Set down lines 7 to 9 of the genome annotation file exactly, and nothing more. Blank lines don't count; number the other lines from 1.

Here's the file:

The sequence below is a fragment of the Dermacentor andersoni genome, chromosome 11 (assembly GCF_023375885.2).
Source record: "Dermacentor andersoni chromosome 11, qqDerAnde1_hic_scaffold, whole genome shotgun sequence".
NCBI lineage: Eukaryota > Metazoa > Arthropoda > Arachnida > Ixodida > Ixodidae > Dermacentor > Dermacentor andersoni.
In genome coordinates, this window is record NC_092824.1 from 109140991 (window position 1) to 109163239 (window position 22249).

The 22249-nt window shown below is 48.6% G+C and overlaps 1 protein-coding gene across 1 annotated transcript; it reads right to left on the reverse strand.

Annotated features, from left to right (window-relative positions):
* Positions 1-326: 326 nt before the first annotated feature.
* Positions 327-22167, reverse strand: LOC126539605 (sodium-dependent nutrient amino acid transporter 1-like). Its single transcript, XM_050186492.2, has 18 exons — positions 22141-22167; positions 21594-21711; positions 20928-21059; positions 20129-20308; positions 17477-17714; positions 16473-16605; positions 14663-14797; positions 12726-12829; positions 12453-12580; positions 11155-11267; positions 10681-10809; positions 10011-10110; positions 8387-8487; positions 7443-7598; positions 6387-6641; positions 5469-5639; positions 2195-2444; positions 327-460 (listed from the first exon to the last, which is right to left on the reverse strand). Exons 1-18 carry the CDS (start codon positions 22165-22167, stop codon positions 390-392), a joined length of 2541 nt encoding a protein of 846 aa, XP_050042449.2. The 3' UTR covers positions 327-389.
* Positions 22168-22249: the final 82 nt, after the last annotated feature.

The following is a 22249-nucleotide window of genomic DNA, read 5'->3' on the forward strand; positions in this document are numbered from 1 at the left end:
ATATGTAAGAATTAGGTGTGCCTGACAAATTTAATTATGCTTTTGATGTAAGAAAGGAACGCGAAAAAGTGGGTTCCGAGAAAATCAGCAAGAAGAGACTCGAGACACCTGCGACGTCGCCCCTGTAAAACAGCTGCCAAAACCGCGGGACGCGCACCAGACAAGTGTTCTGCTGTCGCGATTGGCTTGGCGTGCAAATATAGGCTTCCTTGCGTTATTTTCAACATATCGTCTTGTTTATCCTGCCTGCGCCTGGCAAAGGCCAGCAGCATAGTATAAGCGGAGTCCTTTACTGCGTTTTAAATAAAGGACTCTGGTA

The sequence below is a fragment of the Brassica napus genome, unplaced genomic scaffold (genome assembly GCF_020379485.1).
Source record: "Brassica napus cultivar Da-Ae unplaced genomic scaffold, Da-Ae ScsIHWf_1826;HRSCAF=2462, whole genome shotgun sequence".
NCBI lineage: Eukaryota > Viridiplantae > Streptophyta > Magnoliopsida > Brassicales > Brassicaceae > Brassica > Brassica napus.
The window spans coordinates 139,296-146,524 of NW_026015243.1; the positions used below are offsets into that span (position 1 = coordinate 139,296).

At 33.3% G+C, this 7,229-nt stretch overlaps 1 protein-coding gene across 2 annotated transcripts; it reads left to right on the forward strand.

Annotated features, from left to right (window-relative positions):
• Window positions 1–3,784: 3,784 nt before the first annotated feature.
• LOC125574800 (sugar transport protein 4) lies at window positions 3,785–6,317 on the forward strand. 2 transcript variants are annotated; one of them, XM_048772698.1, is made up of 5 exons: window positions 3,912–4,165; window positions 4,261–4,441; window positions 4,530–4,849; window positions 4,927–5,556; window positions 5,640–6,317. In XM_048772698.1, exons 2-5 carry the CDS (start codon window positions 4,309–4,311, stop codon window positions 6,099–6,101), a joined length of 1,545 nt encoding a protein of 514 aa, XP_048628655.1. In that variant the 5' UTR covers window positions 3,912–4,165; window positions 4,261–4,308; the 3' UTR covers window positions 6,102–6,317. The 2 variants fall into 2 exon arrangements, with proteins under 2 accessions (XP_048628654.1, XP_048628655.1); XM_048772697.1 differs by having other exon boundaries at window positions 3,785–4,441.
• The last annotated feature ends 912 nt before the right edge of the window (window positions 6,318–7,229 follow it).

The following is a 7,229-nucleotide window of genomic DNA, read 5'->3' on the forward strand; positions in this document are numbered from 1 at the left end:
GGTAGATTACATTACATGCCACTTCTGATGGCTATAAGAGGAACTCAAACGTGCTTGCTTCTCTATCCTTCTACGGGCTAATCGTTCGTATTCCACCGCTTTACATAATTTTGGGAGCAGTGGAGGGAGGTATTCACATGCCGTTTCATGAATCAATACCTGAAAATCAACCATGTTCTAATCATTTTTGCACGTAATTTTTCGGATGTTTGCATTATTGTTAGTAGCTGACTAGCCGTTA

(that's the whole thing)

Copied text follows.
* Positions 1-326: 326 nt before the first annotated feature.
* Positions 327-22167, reverse strand: LOC126539605 (sodium-dependent nutrient amino acid transporter 1-like). Its single transcript, XM_050186492.2, has 18 exons — positions 22141-22167; positions 21594-21711; positions 20928-21059; positions 20129-20308; positions 17477-17714; positions 16473-16605; positions 14663-14797; positions 12726-12829; positions 12453-12580; positions 11155-11267; positions 10681-10809; positions 10011-10110; positions 8387-8487; positions 7443-7598; positions 6387-6641; positions 5469-5639; positions 2195-2444; positions 327-460 (listed from the first exon to the last, which is right to left on the reverse strand). Exons 1-18 carry the CDS (start codon positions 22165-22167, stop codon positions 390-392), a joined length of 2541 nt encoding a protein of 846 aa, XP_050042449.2. The 3' UTR covers positions 327-389.
* Positions 22168-22249: the final 82 nt, after the last annotated feature.